It was about a decade ago, in the Yangon drizzle, that Julian Ray came upon a beautiful blue door. He stabilized his camera on a pile of sandbags, but the shot wasn’t quite right. A few days later he returned for another attempt, only to find the door had been torn down. A wake up call, if the photographer needed one: this morsel of Myanmar’s heritage—the weathered gateway—must be recorded.
Eight hundred doors later and Julian is showcasing his project titled Our Old Doors at Trish Gallery. About 30 photographs have been selected, and many others will be included in a planned coffee-table book. Sun-drenched teak panels in Bagan, tired hinges in Chinatown, and even the two-century old entrance to storied Mingun Pagoda get a look in. The composition, colors and textures of each door evokes a portal to another time, a fantasy bolstered by the juxtaposition of modern developments mushrooming around Myanmar’s cities.
“We have a lot of modernization coming in Myanmar and in a simple way [the photographs] represent the rich art, culture, and wealth of the country,” said Julian. The intersection of time and weather has created a “capricious nature that very unintentionally has turned into a still life,” said Julian of the doors, adding, “A lot are just phenomenal, just works of art unto themselves.”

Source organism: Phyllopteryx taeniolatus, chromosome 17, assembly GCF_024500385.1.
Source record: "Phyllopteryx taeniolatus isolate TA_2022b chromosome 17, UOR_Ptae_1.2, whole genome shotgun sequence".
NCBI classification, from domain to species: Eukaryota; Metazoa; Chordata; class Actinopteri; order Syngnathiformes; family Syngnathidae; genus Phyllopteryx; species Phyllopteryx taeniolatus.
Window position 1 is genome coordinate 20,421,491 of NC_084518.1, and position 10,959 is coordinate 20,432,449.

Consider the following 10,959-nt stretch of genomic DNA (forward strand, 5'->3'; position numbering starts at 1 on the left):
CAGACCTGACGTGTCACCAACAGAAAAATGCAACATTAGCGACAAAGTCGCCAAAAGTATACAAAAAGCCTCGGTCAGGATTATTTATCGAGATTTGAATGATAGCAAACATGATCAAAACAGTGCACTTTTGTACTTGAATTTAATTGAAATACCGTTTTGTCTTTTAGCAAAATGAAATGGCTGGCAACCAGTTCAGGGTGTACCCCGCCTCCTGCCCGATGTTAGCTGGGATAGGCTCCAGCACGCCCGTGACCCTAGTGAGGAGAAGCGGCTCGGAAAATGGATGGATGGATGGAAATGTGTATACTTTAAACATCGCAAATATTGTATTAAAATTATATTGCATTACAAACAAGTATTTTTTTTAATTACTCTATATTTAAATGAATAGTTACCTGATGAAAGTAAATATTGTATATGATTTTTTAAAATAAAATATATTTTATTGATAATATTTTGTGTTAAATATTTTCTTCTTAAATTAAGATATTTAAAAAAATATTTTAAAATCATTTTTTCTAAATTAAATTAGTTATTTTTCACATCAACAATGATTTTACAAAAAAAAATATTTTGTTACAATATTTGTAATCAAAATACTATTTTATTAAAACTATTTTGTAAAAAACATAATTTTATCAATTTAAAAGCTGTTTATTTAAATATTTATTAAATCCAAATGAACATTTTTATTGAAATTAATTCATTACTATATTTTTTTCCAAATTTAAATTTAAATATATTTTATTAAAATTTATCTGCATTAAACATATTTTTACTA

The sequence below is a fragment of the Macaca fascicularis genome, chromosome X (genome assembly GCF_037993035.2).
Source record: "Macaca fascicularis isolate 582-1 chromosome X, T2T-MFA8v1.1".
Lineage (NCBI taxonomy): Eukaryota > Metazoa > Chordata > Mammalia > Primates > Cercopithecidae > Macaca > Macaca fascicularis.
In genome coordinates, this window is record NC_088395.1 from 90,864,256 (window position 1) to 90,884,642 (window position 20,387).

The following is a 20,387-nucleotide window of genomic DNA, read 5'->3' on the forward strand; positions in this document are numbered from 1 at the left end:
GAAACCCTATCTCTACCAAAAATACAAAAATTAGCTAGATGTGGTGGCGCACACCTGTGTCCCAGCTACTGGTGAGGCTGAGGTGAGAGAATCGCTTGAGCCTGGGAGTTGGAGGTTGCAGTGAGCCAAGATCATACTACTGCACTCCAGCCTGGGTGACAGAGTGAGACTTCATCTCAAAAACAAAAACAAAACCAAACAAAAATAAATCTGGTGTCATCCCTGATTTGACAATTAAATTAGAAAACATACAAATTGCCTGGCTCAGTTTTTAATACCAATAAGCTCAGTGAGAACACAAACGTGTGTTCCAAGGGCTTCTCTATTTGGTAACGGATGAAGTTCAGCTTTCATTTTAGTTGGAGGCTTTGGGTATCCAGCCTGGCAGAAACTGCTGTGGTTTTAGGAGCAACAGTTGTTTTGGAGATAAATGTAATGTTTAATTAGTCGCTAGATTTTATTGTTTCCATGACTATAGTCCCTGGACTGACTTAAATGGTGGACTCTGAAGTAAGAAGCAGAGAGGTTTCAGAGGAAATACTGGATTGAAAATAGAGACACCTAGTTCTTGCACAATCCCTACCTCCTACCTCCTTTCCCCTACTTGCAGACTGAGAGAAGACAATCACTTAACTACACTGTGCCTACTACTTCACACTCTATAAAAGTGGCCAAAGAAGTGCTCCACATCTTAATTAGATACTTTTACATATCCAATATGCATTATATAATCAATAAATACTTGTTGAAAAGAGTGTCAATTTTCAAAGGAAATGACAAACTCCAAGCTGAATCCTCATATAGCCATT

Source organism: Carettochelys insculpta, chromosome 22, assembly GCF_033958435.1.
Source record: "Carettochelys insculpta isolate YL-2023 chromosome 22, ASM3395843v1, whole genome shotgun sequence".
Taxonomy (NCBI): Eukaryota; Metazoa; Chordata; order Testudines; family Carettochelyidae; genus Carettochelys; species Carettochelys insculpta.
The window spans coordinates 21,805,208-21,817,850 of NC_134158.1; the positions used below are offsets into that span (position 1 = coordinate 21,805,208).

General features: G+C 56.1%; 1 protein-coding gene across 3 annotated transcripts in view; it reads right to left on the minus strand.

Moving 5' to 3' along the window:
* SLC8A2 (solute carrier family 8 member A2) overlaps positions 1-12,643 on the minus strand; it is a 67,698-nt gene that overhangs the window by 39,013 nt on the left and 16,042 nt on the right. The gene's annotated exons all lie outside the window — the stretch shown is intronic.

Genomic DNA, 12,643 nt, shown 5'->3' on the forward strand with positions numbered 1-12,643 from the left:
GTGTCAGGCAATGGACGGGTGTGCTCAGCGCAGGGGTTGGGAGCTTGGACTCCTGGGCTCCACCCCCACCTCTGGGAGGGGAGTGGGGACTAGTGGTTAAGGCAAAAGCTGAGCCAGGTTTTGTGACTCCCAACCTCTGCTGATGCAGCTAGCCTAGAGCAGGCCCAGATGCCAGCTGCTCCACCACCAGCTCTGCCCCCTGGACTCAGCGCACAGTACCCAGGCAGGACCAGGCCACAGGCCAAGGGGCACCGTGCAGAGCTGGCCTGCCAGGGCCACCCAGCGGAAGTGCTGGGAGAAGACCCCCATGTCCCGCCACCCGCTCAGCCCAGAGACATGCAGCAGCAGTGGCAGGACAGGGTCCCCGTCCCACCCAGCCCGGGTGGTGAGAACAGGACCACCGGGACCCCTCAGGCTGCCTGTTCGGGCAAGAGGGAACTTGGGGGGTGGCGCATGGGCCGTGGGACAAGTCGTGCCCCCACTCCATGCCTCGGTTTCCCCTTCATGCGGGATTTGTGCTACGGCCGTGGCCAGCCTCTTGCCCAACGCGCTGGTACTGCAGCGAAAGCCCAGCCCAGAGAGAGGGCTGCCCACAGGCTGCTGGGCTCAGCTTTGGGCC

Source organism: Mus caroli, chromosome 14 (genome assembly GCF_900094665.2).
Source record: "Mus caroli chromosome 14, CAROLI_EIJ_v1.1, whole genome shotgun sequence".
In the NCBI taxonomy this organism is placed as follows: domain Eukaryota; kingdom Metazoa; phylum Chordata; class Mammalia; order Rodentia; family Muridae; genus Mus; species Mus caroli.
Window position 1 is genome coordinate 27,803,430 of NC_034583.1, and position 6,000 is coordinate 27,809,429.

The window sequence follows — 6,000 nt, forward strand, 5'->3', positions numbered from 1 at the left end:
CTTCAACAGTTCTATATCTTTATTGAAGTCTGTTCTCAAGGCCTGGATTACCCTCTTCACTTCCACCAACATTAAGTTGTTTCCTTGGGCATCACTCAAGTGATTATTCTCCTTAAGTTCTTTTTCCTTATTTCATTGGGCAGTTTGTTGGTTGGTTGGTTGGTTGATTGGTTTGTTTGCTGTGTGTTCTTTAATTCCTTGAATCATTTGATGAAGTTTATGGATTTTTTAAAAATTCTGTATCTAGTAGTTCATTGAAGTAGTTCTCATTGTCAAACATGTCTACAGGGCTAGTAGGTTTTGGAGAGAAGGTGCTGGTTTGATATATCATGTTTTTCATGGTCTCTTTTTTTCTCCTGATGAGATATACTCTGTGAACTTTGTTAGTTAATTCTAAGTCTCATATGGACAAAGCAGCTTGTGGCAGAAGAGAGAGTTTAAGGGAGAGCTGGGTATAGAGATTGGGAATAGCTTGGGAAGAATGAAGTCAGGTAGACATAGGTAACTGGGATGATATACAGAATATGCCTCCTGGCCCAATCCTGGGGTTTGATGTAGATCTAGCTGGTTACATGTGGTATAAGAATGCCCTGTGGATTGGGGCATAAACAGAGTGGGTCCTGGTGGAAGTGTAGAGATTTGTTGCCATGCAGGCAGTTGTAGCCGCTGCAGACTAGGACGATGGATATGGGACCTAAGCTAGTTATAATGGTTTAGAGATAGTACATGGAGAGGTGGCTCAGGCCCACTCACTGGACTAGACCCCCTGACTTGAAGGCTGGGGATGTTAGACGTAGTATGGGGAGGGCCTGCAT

As stunning as they are, the doors can easily be lumped in with prosaic sights on a stroll and therefore go unappreciated. Julian dodges this pitfall with what he describes as “zen street walking,” an ultra conscious way to track not only the movements of the body but the sights that it passes. By focusing on an object as commonplace as a door, he encourages people to become more mindful of Myanmar’s hidden gems.
Yangon is strewn with everyday antiques that on closer inspection reveal glimpses of its industrious past. Once gone, these will be hard to replace, like throwing away old torn jeans for some shop-fresh ‘distressed denim.’ A small example is a peeled turquoise door oozing with character that on Julian’s second visit had been given a neat purple finish. In this sense, the photographer, who has lived in Myanmar full-time since 2011, sees his project partly as a reflection on the race to modernize. His doors have stories and are “like children,” he explains. “I value each for who they are and their quirks.” Visitors to the exhibition can enjoy and buy the photographs during its run.
Our Old Doors shows in Trish Gallery on Min Kyaung Street in Dagon Township from September 29-October 31. The gallery opens from Tuesday-Sunday, 9am-5pm. Visit trishgallery.com.